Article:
More Art Than Science

One of my favorite shows on TV is Rick and Morty. The show’s titular characters are Rick, an alcoholic, cynical, mad-scientist type and his grandson, Morty.  The show has many great moments, but one of my favorites is after Rick makes a particularly nasty mistake.  His reaction is pretty stoic:

“Ok…Well, sometimes science is more art than science, Morty. A lot of people don’t get that.”

What I like about this quote, particularly in the context it is given, is the reminder to all scientists that we are, ultimately, working off of guess work, theory, and observations.  It’s not as precise as we’d like.  What’s more, his throw-away line at the end (“A lot of people don’t get that,”) is a jab at laymen (and even some scientists) who look towards the sciences to provide clear-cut answers and policies.  But the reality is there is still so much uncertainty, so much more to know, and the world is not often precise.

Rick’s attitude regarding the hard sciences can easily be applied (perhaps to even a greater degree) to social sciences like economics.  In fact, his attitude is identical to that of F.A. Hayek in describing what he called “the pretense of knowledge,” the idea that things can be directed by someone(s) with appropriate amounts of knowledge.  Furthermore, Rick’s chide that “a lot of people don’t get that,” could have been spoken by Hayek himself, especially to those who believe “precise mathematical models” are necessary and sufficient.

Economics is very much more art than science sometimes.  Those who look to us economists to prove clean-cut solutions to the world will be sorely disappointed, and those economists to believe they can direct the world accurately are not much more than snake-oil salesmen.  Economics can offer guidance, but to expect more is to open one’s self up to disappointment.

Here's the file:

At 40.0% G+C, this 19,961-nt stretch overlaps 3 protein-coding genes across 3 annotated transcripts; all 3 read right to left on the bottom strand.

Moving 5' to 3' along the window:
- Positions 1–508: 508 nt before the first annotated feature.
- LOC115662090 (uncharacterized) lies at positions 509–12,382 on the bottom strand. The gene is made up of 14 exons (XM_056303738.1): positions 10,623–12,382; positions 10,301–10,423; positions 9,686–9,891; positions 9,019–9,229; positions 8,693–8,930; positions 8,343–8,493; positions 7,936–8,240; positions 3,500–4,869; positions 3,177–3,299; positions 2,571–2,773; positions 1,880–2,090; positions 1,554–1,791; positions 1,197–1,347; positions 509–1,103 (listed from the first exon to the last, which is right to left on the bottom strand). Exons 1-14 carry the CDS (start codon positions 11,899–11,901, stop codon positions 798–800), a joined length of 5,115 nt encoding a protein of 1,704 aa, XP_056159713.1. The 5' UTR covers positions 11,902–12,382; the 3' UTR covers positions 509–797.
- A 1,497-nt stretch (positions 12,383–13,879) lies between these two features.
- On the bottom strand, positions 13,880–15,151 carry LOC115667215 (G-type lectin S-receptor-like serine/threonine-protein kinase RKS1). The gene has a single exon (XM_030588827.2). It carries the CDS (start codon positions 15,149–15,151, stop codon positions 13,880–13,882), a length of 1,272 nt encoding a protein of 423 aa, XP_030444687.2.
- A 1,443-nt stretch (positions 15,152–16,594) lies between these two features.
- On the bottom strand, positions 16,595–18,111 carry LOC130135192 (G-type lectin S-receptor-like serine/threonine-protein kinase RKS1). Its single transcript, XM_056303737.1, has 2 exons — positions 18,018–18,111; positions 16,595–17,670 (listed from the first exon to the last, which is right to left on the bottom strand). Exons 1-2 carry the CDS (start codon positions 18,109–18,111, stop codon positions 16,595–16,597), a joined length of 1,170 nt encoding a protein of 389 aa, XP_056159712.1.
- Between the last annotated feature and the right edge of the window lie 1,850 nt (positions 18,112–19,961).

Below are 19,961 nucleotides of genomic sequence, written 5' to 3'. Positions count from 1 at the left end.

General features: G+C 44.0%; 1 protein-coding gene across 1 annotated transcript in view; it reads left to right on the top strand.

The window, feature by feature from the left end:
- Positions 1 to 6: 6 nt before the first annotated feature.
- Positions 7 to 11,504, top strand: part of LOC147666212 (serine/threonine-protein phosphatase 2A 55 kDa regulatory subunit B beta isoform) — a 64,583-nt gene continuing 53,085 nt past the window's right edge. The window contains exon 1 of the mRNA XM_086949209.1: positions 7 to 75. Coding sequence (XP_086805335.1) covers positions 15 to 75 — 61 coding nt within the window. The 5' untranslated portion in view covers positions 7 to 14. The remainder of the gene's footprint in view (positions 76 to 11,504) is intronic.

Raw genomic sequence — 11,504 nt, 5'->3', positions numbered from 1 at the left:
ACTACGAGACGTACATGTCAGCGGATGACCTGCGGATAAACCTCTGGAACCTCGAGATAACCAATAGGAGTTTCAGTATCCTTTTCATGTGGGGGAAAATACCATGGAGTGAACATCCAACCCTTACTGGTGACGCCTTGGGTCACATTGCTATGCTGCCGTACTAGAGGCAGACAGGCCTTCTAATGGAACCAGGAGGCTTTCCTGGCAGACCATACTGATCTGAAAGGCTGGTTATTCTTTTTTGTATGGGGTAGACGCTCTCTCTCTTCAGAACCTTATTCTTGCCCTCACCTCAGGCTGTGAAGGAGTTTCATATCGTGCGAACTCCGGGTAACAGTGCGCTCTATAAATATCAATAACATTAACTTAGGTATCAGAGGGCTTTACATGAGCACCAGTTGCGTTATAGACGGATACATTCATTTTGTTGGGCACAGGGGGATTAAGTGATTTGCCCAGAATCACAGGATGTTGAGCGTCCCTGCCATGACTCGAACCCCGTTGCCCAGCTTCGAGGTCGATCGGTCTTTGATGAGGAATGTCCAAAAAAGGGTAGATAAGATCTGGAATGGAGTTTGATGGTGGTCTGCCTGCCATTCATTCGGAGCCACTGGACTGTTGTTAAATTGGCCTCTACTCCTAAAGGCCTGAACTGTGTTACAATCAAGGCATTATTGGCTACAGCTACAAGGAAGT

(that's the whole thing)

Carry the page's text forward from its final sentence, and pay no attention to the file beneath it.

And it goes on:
As an aside, this is one of the few moments in the show where Rick admits he’s wrong.  Rick considers himself a genius, often above reproach.  He is very much mathematically-driven (at one point, telling his grandkids “You’re both pieces of shit, and I can prove it mathematically,”) but even he admits there is limit to what math can tell us.

One thought on “More Art Than Science

  1. Feynman on the Scientific Method Video 9:58

    Enjoyable, non-mathematical video of the Nobel physicist Richard Feynman (1918-1988) explaining the scientific method.

    Theories start with a guess, and one computes the results. Observation and experience determine whether the theory is correct. One can only know that a theory is definitely wrong, not that it is entirely correct. Fuzzy theories cannot be proved wrong, but that does not mean that they are correct. I am reminded of macroeconomics in that regard.

    All of his lectures are worth viewing.

    Liked by 1 person

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